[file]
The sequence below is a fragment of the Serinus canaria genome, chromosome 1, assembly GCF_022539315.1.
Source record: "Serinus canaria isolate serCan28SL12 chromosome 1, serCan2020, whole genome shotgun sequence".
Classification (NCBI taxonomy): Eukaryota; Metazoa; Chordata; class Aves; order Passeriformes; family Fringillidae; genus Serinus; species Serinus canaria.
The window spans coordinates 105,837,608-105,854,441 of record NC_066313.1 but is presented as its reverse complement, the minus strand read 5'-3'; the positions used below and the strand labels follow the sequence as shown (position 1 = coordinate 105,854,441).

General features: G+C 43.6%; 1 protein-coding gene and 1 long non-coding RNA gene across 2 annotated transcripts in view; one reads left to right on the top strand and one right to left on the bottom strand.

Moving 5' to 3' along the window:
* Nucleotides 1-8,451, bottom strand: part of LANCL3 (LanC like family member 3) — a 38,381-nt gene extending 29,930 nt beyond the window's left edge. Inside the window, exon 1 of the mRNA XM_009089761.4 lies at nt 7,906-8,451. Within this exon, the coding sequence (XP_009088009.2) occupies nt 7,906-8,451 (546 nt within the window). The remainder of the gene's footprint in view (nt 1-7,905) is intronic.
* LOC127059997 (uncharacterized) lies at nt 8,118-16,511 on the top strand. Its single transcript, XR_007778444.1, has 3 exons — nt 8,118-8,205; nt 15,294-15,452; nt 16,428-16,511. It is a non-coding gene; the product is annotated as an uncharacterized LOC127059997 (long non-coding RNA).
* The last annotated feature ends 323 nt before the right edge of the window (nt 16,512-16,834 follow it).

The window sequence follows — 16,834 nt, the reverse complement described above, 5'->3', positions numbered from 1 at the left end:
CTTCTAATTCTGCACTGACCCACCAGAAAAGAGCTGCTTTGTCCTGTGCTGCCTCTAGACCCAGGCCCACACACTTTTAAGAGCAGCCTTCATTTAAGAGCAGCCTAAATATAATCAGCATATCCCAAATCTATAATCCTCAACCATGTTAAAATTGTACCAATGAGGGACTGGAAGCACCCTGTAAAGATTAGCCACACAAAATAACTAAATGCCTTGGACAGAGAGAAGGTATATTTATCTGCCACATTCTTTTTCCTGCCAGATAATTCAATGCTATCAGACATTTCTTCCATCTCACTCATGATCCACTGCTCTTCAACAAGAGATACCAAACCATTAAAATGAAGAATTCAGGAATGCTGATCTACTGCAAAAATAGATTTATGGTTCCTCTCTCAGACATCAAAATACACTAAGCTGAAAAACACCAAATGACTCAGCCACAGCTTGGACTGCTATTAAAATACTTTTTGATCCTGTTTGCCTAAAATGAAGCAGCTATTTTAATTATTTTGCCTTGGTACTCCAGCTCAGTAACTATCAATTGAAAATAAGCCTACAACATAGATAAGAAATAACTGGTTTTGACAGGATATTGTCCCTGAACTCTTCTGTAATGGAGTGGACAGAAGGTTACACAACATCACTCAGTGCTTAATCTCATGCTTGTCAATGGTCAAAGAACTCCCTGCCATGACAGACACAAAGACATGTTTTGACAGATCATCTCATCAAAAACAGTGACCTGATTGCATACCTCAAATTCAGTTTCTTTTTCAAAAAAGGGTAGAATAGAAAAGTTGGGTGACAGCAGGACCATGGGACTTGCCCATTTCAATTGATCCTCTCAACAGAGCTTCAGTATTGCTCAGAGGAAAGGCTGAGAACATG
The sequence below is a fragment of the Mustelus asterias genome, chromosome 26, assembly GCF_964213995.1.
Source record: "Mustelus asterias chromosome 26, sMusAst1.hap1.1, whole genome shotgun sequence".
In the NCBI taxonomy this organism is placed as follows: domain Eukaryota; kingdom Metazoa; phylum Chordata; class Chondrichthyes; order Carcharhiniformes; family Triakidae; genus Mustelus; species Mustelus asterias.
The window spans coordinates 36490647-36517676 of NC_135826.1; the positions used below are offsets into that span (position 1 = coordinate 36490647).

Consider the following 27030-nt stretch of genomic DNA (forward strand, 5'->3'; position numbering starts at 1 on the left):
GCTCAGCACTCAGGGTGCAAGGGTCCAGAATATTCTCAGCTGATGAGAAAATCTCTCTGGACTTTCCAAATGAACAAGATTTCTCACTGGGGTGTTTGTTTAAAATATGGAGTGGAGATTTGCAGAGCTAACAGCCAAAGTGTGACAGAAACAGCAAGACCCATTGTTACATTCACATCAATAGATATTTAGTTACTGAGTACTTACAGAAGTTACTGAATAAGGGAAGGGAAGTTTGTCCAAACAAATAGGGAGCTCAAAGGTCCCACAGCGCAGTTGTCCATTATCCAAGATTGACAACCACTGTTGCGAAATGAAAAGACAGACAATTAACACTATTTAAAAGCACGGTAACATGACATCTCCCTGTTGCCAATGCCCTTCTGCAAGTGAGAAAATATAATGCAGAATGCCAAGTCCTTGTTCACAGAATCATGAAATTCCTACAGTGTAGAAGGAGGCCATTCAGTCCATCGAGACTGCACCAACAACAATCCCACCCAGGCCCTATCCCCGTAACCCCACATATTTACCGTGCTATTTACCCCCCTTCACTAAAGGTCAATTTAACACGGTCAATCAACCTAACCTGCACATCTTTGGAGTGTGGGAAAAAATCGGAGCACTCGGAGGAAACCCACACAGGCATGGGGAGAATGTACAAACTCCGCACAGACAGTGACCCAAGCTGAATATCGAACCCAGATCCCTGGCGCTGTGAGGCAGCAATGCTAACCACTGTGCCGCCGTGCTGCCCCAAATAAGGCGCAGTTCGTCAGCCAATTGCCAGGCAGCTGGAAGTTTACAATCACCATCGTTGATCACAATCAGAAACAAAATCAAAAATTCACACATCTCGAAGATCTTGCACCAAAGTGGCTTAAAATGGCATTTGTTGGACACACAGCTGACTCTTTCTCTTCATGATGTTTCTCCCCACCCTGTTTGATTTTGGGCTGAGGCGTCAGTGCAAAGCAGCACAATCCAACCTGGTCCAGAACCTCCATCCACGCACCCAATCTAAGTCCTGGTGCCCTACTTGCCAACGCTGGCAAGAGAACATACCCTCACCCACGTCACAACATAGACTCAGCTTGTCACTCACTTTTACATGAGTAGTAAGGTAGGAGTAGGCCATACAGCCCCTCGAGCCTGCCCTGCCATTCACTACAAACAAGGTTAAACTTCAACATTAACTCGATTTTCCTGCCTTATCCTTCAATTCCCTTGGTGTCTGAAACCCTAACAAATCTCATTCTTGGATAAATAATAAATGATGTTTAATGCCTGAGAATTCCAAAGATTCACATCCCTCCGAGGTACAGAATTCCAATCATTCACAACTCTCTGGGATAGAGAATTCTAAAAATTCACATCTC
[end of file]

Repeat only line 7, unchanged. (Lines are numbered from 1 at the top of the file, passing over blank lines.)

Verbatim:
* Nucleotides 1-8,451, bottom strand: part of LANCL3 (LanC like family member 3) — a 38,381-nt gene extending 29,930 nt beyond the window's left edge. Inside the window, exon 1 of the mRNA XM_009089761.4 lies at nt 7,906-8,451. Within this exon, the coding sequence (XP_009088009.2) occupies nt 7,906-8,451 (546 nt within the window). The remainder of the gene's footprint in view (nt 1-7,905) is intronic.